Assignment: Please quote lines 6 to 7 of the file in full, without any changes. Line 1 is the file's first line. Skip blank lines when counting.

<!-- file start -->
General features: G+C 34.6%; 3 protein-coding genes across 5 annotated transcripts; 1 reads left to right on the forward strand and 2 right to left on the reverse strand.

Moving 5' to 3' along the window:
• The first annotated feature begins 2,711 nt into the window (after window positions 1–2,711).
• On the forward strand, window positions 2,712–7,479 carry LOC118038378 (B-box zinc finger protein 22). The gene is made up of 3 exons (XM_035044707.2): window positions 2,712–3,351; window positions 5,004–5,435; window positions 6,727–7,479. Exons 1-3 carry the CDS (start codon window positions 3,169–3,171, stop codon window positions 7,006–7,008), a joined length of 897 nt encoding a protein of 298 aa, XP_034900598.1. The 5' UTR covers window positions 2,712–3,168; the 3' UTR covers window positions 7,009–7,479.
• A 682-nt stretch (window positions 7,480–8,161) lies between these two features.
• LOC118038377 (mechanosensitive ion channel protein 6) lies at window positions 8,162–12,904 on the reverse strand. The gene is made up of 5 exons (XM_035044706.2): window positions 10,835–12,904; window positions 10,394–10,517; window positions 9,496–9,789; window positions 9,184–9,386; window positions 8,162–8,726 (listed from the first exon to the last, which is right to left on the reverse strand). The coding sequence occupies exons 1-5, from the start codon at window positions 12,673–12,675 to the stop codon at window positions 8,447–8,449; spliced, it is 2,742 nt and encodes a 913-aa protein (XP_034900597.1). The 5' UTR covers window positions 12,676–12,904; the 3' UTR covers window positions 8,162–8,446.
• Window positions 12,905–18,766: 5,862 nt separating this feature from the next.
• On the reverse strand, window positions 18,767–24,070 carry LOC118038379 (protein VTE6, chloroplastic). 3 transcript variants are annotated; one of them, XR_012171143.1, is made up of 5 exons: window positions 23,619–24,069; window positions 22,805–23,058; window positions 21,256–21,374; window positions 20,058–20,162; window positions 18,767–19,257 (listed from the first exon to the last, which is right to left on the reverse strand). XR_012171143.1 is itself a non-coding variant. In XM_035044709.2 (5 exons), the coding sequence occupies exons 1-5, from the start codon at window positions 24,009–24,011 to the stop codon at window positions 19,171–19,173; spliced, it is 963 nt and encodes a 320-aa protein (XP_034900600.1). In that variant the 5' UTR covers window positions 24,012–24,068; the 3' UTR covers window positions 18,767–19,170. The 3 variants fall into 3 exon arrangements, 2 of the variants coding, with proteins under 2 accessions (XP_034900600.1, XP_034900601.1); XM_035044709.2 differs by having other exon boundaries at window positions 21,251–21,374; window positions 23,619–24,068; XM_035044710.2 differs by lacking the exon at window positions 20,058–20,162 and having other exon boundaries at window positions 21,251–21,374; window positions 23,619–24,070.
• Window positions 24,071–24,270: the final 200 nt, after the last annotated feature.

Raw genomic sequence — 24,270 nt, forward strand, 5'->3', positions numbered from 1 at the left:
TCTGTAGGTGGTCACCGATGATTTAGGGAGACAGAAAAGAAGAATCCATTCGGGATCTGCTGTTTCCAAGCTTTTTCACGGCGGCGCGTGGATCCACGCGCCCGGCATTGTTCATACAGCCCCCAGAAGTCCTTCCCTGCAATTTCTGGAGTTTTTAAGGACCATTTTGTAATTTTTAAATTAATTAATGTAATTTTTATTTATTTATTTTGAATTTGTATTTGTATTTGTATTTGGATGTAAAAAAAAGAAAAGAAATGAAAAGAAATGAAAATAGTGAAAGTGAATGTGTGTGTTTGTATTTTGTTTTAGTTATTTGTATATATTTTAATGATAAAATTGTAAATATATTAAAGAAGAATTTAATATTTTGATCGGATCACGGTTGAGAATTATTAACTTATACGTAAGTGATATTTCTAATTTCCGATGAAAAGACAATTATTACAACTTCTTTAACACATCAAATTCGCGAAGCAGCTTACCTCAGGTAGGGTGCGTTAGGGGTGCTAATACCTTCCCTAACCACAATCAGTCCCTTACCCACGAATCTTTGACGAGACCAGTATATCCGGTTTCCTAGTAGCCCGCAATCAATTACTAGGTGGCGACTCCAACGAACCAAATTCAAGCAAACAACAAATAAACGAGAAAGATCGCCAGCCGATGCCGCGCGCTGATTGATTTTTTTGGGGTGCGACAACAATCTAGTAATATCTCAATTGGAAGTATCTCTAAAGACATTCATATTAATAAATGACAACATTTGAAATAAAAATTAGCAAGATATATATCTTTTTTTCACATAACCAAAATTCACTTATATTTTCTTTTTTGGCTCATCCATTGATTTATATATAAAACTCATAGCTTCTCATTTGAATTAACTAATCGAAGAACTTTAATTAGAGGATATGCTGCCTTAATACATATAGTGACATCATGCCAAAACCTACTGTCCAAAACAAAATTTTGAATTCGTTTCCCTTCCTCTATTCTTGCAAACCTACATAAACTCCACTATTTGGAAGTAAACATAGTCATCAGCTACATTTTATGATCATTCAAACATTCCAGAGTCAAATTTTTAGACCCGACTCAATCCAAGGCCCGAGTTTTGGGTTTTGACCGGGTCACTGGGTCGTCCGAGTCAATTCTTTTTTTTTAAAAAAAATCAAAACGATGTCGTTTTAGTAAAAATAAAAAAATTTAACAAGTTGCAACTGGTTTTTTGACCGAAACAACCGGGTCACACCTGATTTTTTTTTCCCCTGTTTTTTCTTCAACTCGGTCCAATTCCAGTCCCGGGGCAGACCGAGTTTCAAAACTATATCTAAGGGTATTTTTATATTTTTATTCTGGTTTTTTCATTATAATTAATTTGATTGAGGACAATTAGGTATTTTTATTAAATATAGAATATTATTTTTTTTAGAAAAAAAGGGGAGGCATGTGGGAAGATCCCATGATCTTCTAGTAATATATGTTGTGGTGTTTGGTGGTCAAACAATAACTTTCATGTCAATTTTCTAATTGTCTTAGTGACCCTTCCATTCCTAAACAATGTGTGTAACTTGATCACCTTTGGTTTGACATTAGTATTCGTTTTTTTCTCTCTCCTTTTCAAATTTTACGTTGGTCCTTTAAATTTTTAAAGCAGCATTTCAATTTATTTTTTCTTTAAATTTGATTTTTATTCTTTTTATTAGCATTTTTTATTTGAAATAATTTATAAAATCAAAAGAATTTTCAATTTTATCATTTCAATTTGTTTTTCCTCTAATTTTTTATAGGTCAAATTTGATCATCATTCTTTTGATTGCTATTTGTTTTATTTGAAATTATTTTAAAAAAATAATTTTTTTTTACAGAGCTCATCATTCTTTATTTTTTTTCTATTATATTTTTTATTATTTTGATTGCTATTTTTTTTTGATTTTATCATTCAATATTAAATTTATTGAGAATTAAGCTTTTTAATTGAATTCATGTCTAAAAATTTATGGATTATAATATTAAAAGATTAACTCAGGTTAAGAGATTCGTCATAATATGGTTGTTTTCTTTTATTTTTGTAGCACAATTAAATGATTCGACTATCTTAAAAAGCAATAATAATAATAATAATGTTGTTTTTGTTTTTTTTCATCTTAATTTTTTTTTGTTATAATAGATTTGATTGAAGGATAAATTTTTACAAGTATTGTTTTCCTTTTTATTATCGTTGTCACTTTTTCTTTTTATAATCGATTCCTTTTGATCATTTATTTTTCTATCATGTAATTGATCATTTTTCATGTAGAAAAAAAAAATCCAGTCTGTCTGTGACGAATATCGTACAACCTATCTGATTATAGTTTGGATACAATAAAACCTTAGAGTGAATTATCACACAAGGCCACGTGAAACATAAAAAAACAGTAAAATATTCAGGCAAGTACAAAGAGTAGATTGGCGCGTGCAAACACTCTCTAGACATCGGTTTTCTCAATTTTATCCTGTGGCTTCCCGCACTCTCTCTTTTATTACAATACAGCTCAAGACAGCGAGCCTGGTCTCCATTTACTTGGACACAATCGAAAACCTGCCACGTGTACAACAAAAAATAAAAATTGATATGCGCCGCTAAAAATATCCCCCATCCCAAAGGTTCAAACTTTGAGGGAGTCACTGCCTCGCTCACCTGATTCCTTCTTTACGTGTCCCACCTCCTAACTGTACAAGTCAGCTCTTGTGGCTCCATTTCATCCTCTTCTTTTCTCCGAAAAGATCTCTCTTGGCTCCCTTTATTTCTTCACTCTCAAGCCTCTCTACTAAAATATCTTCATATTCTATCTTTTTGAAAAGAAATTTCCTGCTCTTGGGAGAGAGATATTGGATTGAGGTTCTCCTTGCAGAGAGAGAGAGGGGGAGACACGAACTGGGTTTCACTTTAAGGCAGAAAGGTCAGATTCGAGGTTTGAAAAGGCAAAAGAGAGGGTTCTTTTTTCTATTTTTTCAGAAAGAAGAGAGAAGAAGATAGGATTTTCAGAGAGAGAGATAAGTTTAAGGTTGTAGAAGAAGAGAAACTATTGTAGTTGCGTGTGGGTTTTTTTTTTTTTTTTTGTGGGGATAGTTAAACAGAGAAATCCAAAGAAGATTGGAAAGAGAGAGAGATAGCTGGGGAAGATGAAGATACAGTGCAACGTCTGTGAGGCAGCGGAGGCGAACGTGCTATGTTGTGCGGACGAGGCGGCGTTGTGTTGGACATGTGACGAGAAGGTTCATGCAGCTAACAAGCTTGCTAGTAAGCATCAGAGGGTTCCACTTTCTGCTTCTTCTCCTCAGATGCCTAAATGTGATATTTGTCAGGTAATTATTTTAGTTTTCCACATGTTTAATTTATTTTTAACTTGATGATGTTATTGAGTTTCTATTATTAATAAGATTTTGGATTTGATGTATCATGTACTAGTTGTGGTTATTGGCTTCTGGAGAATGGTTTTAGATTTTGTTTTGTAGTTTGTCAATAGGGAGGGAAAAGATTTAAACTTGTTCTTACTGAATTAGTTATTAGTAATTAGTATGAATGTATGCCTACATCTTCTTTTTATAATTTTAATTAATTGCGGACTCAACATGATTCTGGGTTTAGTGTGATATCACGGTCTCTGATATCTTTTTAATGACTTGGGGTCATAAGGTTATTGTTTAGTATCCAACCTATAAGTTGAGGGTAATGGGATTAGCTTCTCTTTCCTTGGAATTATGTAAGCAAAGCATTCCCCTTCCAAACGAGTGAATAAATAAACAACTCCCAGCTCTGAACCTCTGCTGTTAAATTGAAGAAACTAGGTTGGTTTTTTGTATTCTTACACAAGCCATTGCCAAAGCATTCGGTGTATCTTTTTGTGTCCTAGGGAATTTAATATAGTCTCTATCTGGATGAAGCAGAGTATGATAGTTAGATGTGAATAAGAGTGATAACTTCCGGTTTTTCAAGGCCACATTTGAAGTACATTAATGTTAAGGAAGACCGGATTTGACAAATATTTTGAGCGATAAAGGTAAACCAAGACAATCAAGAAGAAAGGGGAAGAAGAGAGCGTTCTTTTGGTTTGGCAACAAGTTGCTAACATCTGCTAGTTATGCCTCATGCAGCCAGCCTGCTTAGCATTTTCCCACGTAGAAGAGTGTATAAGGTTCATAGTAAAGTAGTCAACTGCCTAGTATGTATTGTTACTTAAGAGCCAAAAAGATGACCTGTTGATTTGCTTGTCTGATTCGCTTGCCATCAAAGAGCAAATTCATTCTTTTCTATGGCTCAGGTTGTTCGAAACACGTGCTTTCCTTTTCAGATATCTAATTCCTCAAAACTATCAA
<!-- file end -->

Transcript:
• LOC118038377 (mechanosensitive ion channel protein 6) lies at window positions 8,162–12,904 on the reverse strand. The gene is made up of 5 exons (XM_035044706.2): window positions 10,835–12,904; window positions 10,394–10,517; window positions 9,496–9,789; window positions 9,184–9,386; window positions 8,162–8,726 (listed from the first exon to the last, which is right to left on the reverse strand). The coding sequence occupies exons 1-5, from the start codon at window positions 12,673–12,675 to the stop codon at window positions 8,447–8,449; spliced, it is 2,742 nt and encodes a 913-aa protein (XP_034900597.1). The 5' UTR covers window positions 12,676–12,904; the 3' UTR covers window positions 8,162–8,446.
• Window positions 12,905–18,766: 5,862 nt separating this feature from the next.